Tedeschi Winemaker’s Dinner Review

with Riccardo Tedeschi

Tuesday 16th June 2015 @ Lysses House Hotel

Last week we were very lucky to have a visit from Riccardo Tedeschi, winemaker from the world renowned Tedeschi Wines. I have written a bit more about Tedeschi Wines and you can see the full menu and wines at my previous blog post. I would like to thank Riccardo for his time and for showing a range his fabulous wines in an informative and humorous manner. This would also not have been possible without Matthew Nutt of John E Fells (Tedeschi’s UK agents).

Tedeschi Winemaker’s Dinner

Before the dinner we had a tutored wine tasting of four red wines. Due to a slight pouring error, these ended up being the Lucchine Valpolicella DOC Classico, Corasco IGT Delle Venezie, Capitel Nicalo Valpolicella DOC Superiore and La Fabriseria Valpolicella DOC Superiore.

All of the wines showed very well and it was interesting to note the consistency of house style and the gradual increase in quality (in fact the quality across the tasting was extremely good). We already stock some of these wines, but having tasted most of the range, there will definitely be a couple more that we will be adding to the Fareham Wine Cellar’s Italian wine selection.

Tedeschi Winemaker’s Dinner

There were a couple of my personal favourite Tedeschi wines in the pre-dinner tasting, the Corasco and La Fabriseria Valpolicella. The Corasco is a COrvina, RAboso and RefoSCO, blend (get it?) and the only red wine of the tasting that was not a Valpolicella, it is, in fact an IGT delle Venezie. This is because although the Corvina comes from Moraine hills in the heart of Valpolicella the Raboso is grown in Oderzo (Treviso) and the Refosco is grown in Aquileia, both outside of the Valpolicella region. The grapes for the Corasco are dried for 1 month and lose about 10% of their weight in this time. It is a lot plummier and richer than the Valpolicellas and has loads of dark, spicy, damson fruit with dried fruit (raisined) and violet character creeping in. A superb wine. My other favourite was the top Tedeschi Valpolicella, La Fabriseria Valpolicella Classico DOC Superiore, a Super-Valpolicella if you will! This is from the family’s La Fabriseria vineyard, their top vineyard, and is a blend of 35% Corvina, 30% Corvinone, 30% Rondinella aged 5% Oseleta, cropped at a similar low-yield level as for Amarone and aged in Slavonian oak barrels. La Fabriseria Valpolicella has great floral, violet aromas with hints of cherry, sour cherry and dried fruit (prune). The palate is full and rich with superb balance and feel. There are sweet notes with more plummy, cherry flavours balanced with a lively acidity. Big, rich and chunky. Very nice. Honorable mention to the Lucchine and the Capitel Nicalo which are both very good wines. The Capitel Nicalo and the Corasco were the two most popular wines of the evening in terms of orders placed (see diagram below). The Capitel Nicalo is also one of the three best-selling wines that Tedeschi produce (alongside their Amarone and one other I can’t remember!).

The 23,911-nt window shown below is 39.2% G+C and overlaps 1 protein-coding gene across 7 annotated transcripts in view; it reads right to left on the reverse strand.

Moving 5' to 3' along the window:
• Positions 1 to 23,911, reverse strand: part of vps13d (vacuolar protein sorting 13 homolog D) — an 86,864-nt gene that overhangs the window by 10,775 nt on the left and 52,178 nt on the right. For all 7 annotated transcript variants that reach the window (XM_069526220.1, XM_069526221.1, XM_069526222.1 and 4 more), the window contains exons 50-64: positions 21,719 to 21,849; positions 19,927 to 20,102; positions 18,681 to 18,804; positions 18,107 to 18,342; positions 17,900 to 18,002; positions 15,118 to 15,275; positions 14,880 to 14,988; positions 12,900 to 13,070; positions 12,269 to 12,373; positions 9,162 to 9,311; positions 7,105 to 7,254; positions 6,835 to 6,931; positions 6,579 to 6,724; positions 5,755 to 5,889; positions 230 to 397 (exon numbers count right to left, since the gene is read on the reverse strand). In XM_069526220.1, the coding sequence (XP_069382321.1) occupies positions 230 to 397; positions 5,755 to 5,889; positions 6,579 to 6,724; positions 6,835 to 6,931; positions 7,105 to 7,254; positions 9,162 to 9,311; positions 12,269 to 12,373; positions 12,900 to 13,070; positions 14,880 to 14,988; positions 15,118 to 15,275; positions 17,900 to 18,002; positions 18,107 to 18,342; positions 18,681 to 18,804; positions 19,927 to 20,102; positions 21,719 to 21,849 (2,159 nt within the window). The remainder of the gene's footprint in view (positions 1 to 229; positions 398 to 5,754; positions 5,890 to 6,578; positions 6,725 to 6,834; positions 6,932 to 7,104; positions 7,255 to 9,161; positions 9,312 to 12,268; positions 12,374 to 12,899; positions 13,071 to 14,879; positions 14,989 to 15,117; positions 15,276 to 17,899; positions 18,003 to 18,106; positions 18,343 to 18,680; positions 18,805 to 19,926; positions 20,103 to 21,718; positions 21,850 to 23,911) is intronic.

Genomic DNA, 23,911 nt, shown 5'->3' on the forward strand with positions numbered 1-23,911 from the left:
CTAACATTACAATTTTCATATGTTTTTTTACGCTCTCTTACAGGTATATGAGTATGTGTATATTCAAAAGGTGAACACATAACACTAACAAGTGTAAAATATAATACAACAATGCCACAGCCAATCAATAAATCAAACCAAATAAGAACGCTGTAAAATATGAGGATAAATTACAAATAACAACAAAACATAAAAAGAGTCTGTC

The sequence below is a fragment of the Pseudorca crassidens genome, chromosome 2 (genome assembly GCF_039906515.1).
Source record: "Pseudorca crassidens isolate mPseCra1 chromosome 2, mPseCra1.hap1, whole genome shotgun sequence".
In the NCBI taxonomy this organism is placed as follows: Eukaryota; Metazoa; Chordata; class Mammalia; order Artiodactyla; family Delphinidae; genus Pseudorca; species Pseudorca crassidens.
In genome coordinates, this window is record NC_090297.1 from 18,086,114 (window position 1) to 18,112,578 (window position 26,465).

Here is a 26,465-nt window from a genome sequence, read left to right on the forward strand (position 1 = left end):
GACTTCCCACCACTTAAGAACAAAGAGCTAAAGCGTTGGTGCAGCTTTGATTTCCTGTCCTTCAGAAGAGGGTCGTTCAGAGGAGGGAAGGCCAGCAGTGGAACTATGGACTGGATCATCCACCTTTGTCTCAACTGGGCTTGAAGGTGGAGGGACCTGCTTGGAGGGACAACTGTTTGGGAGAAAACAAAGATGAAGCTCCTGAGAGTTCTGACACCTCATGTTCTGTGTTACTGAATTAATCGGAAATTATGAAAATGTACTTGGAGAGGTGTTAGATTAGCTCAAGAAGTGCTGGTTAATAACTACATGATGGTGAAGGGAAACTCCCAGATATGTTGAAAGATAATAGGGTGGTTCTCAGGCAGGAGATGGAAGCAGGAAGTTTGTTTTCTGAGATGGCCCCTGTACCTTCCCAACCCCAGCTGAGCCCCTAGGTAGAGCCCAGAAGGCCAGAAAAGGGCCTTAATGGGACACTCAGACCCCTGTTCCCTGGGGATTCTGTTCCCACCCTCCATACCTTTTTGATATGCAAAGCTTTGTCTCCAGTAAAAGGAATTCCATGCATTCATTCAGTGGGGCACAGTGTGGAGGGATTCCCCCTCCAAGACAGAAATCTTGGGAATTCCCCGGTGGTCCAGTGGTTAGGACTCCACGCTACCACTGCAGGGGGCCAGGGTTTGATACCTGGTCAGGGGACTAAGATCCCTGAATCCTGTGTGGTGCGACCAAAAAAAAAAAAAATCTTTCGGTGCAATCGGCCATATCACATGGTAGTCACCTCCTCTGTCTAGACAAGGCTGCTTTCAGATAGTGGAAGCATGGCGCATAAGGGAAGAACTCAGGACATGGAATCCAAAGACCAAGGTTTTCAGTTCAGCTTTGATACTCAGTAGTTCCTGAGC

The staff and chef Clive Wright at Lysses House Hotel did a great job serving food and wine to 40 people all at the same time, which is never the easiest of jobs. I managed to grab a couple of quick photographs of the fish starters and the vegetarian option (which had a rather nice tricolore theme) but I didn’t get round to taking any more.

Tedeschi Winemaker’s Dinner

Both starters matched very well with the chosen white wine which was the fantastic Capitel Tenda Soave. This is 100% Garganega grown on volacanic soils and the grapes are late harvested, with some botrytis. This is a full, weighty Soave with good viscous mouthfeel and a dry finish. Nothing like the bad old Soaves of yesteryear. The main course was thinly sliced duck breast on a bed sweet potato purée, leeks and snow peas. This was matched with the Amarone which was rich and sweet enough to handle the duck and the sweetness of the sweet potato purée.  There was a small selection of Italian cheeses including Taleggio, Pecorino and a white Gorgonzola (which I hadn’t seen before. This was paired with the Capitel San Rocco Valpolicella Ripasso DOC Superiore and it seemed to work well with most of the cheeses, perhaps not the salty Pecorino, but definitely the Taleggio. The San Rocco undergoes a second fermentation on the skins of the Amarone wine from the previous vintage. This imparts some of the Amarone character into the wine. It is a very full-bodied, spicy red wine with coffee / mocha flavours. The last food wine match for the evening split the crowd somewhat. The dessert, a rich dark chocolate slice studded with raisin and macaroons served with a vanilla seed ice cream and tuille biscuit, was served with the Tedeschi Capitel Recioto della Valpolicella DOCG Classico. It was a very rich, dark chocolate and I think it might have been a bit too sweet for the Recioto. Some people loved the combination, some people didn’t.

Personally, I couldn’t make up my mind, the flavours and wine combination seemed to change with every mouthful. If I repeated the excercise I would probably serve the Recioto on its own. The Recioto was not the sweetest of styles but it was packed with spicy, damson, confit aromas and flavours. A wine for contemplation.

Tedeschi Winemaker’s Dinner

Which was the favourite wine on the evening? As a percentage of orders placed.

Tedeschi Winemaker’s Dinner

Thank you again to everyone who attended and especially to Riccardo Tedeschi for spending a evening with us all at Fareham Wine Cellar.

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